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The Central Public Health Engineering estimates 100 per cent coverage of safe water supply and sanitation services would cost Rs 1,729 billion by 2021.india Updated: Jan 22, 2006 23:40 IST
The Central Public Health Engineering estimates 100 per cent coverage of safe water supply and sanitation services would cost Rs 1,729 billion by 2021.
And estimates thrown up by the Rail India Technical and Economic Services put the cost of providing transport infrastructure in cities with 1 lakh plus population over the next 20 years at Rs 2,070 billion. The 1996 India Infrastructure Report had assessed an annual investment of Rs 280 billion till 2005 at 1996 price level for urban water supply, sanitation and roads.
The Union urban development ministry suggests governments will fall short by nearly Rs 765 billion over the next five years even if they just try to operate and maintain provision of basic city services.
Municipalities earned around Rs 12,748 crore in tax and non-tax revenue in 2001-02. That accounts for just about 3.07 per cent of publicly raised resources. A classic example of how dependent local bodies are comes from Bihar. Municipalities in this state had an annual per capita revenue generation of a measly Rs 39.5 in 2001-02, half of what municipalities in Uttar Pradesh earned and more than 10 times less than what people living in municipalities across 23 states surveyed in a study for the Twelfth Finance Commission paid.
In terms of per capita expenditure to operate and maintain basic services Bihar municipalities spend just about Rs 49 annually. That kind of money would have been sufficient in 1960-61, not in the 21st century. Given what a rupee in 2001-02 could buy, they should have spent at least 10 times more to meet the norms for maintaining just four services— water supply, sewer age, roads and street-lighting — recommended by the Zakaria committee way back in 1963.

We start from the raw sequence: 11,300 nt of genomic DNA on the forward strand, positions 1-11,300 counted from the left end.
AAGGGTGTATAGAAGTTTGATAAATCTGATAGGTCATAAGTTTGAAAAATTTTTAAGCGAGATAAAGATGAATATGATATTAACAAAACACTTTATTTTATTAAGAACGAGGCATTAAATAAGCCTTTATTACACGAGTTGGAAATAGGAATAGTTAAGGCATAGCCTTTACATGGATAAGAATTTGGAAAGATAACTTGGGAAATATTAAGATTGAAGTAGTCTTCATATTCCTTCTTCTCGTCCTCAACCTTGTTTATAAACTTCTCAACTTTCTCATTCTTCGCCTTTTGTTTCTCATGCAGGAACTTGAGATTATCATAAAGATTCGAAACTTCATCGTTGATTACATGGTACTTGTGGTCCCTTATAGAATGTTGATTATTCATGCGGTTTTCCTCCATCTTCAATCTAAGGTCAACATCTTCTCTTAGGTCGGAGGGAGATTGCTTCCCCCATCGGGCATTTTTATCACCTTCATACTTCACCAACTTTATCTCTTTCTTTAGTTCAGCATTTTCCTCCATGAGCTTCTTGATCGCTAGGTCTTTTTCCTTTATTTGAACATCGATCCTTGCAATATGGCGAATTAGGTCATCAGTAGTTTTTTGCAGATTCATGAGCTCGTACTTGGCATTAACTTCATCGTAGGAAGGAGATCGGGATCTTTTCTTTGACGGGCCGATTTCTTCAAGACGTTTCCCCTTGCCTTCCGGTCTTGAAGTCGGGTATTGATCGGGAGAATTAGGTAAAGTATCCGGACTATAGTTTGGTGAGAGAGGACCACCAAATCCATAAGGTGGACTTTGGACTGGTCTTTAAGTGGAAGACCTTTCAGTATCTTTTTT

A critical analysis of municipal finances at the National Institute of Urban Affairs says municipal spending levels in India, are "abysmally low". At an annual per capita of Rs 574, this level of expenditure is at least 130 per cent lower than the 1963 norms.
It helps that central governments do transfer a share of its earnings to states, which are expected to similarly pass on a share of its earnings to the local bodies. The problem is higher levels of governments have traditionally been rather tight-fisted when it comes to urban bodies — more on that in the next section — and too heavily burdened with liabilities.
So, to spend more, Indian cities have to earn more. The general principle is to impose user charges where beneficiaries who do not pay can be excluded and raise taxes to fund general services like garbage collection and disposal.
Today, 60 to 70 per cent of municipal revenues go towards garbage disposal in smaller municipalities, 15-20 per cent in bigger cities.
Changing the way, for instance, property tax is calculated is another option. In Pune, a 2001 study demonstrated that municipal bodies were earning one-fourth of what they could potentially earn from this tax. Another demonstrated how Bangalore could double its property tax revenue by just levying the tax on market value.
Urban planners have spoken of a series of innovative systems to increase earnings and reducing expenditure. For metros, municipal bodies can outsource non-core functions and regulate private parties. Yet another potential source of revenue could be development of large amount of land owned by municipalities.
Getting municipal bodies to move the bond market to undertake capital investment is a solution as well. Since any organisation intending to float a bond has to get a credit rating, this forces the municipal body to figure out where it stands. If it wants to raise the funds, it will have to carry out reforms, adopt standard accounting procedures and think of new ways to generate the resources to satisfy credit rating agencies that it will not blow up money.
Where economists and urban planners often go wrong though is in assuming that the problems with Indian cities are only rooted in economics. True, the abysmal revenue-expenditure figures, the waste and the lack of innovative thinking are apparent to any observer. But look deeper and you will notice another problem with Indian cities — politics. The world's largest democracy hasn't been too kind to its urban population. The next section studies this political deficit and ways to bridge it.
Urban India does not even pay for four services
|Per capita cost to provide basic services||(In Rs)|
But per capita own revenue receipts of municipalities is only 482.14
First Published: Nov 16, 2005 19:37 IST